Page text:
GALLEGOS: Well, you know, the dichotomous relationship between him being a Gold Star family member and a general grade officer is something that he couldn't separated if he wanted to, and he would never ask anyone to do anything that he himself had not offered. And what he and his family have given for this country are more than anyone could ever hope to offer for us.

BALDWIN: It was General Kelly who bestowed the Purple Heart on you in Texas some years ago, and I know when we spoke, you initially wanted to decline it, from what I understand. You just couldn't fathom accepting an award for an event that took your friend's life is part of the reason. But, you know, you finally agreed because of your respect for his son, Lieutenant Kelly.

[15:55:09] Can you just tell me about the moments when you finally were face to face with the general?

GALLEGOS: Well, in the Marine Corps, you have to accept -- you don't have to accept -- you don't have to have a ceremony for the medal, it will just hit your paperwork. And there wasn't a significant amount of officers that I had respect for. And because Lieutenant Kelly passed away, I didn't feel the need for it.

But General Kelly, the place he holds in my heart for his son and his family was -- you know, when he asked me to accept it from him, even though a higher ranking general of the Marine Corps at the time was there to give it to me, it was a -- you know, so soon after his son passed away. And to my understanding, his son got in contact with him to let him know to take care of his marines who were getting hurt and sent back stateside so fast. Because General Kelly and his son alike both would always put their men before anybody else, and in front of that only country.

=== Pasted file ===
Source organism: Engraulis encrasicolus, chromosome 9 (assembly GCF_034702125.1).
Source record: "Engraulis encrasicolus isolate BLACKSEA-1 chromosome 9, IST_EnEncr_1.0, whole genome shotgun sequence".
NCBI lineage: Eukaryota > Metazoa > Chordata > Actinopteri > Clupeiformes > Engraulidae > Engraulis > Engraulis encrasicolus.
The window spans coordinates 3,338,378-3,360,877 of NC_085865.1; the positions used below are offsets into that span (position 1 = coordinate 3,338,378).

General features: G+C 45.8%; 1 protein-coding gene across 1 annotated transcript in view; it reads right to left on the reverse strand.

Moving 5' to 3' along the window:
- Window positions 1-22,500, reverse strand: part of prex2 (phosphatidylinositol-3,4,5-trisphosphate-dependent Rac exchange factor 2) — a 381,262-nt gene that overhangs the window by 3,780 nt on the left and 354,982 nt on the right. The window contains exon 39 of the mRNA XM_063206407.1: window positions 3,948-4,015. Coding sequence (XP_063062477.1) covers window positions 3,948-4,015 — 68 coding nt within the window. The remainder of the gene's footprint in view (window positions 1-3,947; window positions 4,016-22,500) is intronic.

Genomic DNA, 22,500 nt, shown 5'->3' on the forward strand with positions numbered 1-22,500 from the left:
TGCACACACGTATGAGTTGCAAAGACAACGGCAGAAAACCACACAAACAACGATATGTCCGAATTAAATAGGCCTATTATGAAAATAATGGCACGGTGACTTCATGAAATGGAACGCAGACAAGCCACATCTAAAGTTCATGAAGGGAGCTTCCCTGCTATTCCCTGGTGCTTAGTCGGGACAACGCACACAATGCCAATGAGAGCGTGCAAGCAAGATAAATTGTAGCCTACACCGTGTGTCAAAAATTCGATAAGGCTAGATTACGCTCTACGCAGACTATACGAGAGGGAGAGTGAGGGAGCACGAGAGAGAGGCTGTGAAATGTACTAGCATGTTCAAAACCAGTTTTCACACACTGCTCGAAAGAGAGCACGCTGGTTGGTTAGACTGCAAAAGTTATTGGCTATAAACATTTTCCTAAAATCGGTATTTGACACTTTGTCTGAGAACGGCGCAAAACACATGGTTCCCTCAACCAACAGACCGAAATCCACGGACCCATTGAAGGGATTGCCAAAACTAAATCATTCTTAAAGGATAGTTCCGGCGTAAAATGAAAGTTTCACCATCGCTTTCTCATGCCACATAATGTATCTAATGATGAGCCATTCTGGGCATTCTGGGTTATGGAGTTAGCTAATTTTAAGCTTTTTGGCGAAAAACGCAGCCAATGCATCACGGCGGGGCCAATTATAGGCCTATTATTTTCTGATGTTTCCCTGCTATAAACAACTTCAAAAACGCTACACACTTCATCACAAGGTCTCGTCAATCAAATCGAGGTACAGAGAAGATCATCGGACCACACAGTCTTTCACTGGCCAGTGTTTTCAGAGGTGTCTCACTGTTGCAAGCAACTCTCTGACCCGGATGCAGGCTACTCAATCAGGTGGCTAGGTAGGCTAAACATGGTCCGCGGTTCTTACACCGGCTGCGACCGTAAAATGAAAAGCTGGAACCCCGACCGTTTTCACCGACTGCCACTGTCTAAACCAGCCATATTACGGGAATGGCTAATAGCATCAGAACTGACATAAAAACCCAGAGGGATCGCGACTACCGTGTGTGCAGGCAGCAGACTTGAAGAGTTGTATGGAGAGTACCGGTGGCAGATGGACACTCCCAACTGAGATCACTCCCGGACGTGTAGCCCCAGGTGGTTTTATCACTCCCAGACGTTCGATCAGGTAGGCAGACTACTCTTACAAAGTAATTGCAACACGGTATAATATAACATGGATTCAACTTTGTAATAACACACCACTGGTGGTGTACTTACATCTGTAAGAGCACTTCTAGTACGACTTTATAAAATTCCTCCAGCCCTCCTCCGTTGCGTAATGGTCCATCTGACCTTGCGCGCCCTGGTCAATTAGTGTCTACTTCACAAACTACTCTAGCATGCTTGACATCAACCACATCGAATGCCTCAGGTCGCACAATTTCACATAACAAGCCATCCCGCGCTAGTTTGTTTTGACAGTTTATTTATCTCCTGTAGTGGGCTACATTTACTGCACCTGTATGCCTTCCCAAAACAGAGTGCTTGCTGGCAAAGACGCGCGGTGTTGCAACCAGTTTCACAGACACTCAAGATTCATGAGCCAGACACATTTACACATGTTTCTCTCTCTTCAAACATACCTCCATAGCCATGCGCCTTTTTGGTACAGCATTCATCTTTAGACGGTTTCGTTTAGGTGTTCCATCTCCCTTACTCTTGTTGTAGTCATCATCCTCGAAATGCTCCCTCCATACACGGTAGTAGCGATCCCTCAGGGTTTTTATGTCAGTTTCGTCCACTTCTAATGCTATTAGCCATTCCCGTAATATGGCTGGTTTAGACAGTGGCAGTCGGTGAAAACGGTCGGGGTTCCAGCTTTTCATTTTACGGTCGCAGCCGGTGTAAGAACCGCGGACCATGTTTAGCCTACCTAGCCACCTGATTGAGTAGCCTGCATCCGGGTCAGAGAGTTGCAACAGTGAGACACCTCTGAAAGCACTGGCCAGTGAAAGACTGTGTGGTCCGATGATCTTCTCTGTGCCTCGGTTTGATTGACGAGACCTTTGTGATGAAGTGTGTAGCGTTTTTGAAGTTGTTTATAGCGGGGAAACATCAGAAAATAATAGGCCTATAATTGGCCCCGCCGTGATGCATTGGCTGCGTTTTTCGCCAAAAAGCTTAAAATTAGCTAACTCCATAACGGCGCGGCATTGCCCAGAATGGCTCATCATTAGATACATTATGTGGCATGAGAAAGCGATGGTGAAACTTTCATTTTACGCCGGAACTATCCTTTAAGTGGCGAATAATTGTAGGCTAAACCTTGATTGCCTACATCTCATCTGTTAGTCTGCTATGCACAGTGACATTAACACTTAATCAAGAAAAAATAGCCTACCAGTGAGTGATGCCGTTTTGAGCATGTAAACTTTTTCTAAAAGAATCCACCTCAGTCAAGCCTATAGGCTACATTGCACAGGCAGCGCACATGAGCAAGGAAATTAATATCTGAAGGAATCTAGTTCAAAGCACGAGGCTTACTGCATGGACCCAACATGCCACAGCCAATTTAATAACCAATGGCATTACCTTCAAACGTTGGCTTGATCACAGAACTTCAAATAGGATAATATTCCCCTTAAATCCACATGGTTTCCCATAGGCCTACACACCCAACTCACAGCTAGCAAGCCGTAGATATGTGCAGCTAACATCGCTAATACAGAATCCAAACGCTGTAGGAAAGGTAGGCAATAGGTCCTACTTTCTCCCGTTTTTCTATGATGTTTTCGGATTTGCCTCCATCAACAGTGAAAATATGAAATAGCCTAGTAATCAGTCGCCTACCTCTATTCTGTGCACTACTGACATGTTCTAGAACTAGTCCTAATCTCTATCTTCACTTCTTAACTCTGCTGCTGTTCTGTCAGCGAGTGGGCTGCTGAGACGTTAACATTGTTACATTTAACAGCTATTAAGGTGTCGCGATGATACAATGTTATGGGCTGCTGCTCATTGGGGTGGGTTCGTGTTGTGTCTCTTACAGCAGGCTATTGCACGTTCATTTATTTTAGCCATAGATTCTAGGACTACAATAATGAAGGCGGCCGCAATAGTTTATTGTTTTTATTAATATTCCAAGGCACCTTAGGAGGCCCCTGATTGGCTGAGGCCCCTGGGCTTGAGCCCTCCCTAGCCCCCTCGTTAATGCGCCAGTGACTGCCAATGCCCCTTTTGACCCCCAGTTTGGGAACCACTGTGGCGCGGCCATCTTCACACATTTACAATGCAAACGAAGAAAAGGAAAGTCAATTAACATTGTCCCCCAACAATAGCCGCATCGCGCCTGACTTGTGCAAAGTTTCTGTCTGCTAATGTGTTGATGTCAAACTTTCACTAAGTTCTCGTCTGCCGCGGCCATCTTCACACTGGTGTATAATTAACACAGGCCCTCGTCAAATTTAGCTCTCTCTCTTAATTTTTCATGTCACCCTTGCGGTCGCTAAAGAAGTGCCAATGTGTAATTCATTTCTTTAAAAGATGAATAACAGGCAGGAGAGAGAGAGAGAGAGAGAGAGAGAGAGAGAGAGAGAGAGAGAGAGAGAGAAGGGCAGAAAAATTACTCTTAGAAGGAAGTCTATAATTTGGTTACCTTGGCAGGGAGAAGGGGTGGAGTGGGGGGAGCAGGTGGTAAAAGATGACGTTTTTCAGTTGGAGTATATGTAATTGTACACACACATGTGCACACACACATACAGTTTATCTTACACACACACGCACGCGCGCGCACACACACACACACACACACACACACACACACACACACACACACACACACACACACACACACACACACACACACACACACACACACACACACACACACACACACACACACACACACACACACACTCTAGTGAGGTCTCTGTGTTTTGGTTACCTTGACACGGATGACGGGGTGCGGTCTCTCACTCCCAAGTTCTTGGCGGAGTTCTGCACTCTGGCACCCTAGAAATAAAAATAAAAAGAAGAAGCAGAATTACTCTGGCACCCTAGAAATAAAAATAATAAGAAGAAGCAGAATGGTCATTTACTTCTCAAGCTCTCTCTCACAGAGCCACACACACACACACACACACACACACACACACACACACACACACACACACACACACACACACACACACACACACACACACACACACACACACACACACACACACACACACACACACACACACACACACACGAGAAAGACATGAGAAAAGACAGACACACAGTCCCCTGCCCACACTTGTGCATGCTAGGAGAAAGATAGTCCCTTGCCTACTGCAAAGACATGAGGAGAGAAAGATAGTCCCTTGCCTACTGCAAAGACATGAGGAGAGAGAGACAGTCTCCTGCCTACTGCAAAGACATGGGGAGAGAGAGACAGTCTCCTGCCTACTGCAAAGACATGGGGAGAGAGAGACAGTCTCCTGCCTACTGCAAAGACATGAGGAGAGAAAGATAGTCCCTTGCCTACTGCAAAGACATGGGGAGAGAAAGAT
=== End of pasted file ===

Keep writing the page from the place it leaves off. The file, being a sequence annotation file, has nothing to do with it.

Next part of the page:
BALDWIN: And now here we are, General Kelly, day two on the job as the White House chief of staff. How do you think he will do? I mean, you made the point to me on the phone that this is someone who has never been political.

GALLEGOS: Yes. What I would want to urge people to understand is not to conflate any politic or the ideas of any administration with him. I think that he's never been a partisan political figure and should not be seen as such.

And no matter which way you lean, the kind of command for respect and discipline that his presence connotes will no doubt elevate any office, let alone any subordinates that he's in charge of. If anybody could bring discipline to that office, there's nobody more qualified and nobody more willing to give themselves to service of this country than General Kelly and his family.

BALDWIN: Corporal Sebastian Gallegos, thank you so much again for serving this country and just for providing this voice for all of us to learn a little bit more about this four-star general. Thank you so much.

GALLEGOS: Yes ma'am.

BALDWIN: Thank you. Just in to CNN, the head of the DEA sending an e-mail to his entire staff telling them to essentially ignore what President Trump said about arresting suspects to rough them up. Those details are next.


BALDWIN: First here on CNN, the head of the DEA has just instructed his staff to ignore comments made by President Trump about roughing up criminal suspects. Just a reminder what the president said, first of all to police officers this week in New York.


DONALD TRUMP, PRESIDENT OF THE UNITED STATES: And when you see these thugs being thrown into the back of a paddy wagon, you just see them thrown in, rough. I said, please don't be too nice.


BALDWIN: So in response to that, the acting administrator of the Drug Enforcement Agency sent an e-mail to all of his agents that read in part, "In writing to you, I seek to advance no political, partisan, or personal agenda. Nor do I believe that a Special Agent or Task Force Officer of the DEA would mistreat a defendant. I know that you would not, so why do I write?

I write to offer a strong reaffirmation of the operating principles to which we, as law enforcement professionals adhere. I write because we have an obligation to speak out when something is wrong. That's what law enforcers do."

I'm Brooke Baldwin. Thanks for being with me. The Lead with Jake Tapper stars now.

JAKE TAPPER, THE LEAD WITH JAKE TAPPER HOST: A major admission from the White House --